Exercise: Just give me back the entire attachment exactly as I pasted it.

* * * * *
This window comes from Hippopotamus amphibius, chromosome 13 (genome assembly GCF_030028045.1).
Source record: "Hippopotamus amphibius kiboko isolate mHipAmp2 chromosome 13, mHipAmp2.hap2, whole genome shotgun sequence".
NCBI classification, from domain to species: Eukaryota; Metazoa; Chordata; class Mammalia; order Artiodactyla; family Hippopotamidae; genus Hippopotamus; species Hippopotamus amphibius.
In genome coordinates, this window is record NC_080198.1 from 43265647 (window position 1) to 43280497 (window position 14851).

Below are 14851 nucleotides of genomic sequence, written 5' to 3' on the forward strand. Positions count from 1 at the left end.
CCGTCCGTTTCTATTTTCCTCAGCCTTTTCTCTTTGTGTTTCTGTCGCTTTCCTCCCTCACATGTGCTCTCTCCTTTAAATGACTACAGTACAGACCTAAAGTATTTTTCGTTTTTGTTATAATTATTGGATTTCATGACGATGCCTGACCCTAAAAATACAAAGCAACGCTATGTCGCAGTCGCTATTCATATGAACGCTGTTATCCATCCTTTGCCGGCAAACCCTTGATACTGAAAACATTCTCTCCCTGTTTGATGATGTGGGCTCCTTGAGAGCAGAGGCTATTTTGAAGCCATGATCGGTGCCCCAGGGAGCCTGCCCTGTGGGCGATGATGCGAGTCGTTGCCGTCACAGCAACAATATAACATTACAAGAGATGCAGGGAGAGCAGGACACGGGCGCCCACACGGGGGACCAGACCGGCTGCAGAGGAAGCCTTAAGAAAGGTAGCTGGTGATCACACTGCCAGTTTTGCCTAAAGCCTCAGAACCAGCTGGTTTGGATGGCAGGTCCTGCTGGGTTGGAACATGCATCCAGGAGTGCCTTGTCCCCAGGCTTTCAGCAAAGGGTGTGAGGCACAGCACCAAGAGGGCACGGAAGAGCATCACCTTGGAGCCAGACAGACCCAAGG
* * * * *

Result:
This window comes from Hippopotamus amphibius, chromosome 13 (genome assembly GCF_030028045.1).
Source record: "Hippopotamus amphibius kiboko isolate mHipAmp2 chromosome 13, mHipAmp2.hap2, whole genome shotgun sequence".
NCBI classification, from domain to species: Eukaryota; Metazoa; Chordata; class Mammalia; order Artiodactyla; family Hippopotamidae; genus Hippopotamus; species Hippopotamus amphibius.
In genome coordinates, this window is record NC_080198.1 from 43265647 (window position 1) to 43280497 (window position 14851).

Below are 14851 nucleotides of genomic sequence, written 5' to 3' on the forward strand. Positions count from 1 at the left end.
CCGTCCGTTTCTATTTTCCTCAGCCTTTTCTCTTTGTGTTTCTGTCGCTTTCCTCCCTCACATGTGCTCTCTCCTTTAAATGACTACAGTACAGACCTAAAGTATTTTTCGTTTTTGTTATAATTATTGGATTTCATGACGATGCCTGACCCTAAAAATACAAAGCAACGCTATGTCGCAGTCGCTATTCATATGAACGCTGTTATCCATCCTTTGCCGGCAAACCCTTGATACTGAAAACATTCTCTCCCTGTTTGATGATGTGGGCTCCTTGAGAGCAGAGGCTATTTTGAAGCCATGATCGGTGCCCCAGGGAGCCTGCCCTGTGGGCGATGATGCGAGTCGTTGCCGTCACAGCAACAATATAACATTACAAGAGATGCAGGGAGAGCAGGACACGGGCGCCCACACGGGGGACCAGACCGGCTGCAGAGGAAGCCTTAAGAAAGGTAGCTGGTGATCACACTGCCAGTTTTGCCTAAAGCCTCAGAACCAGCTGGTTTGGATGGCAGGTCCTGCTGGGTTGGAACATGCATCCAGGAGTGCCTTGTCCCCAGGCTTTCAGCAAAGGGTGTGAGGCACAGCACCAAGAGGGCACGGAAGAGCATCACCTTGGAGCCAGACAGACCCAAGG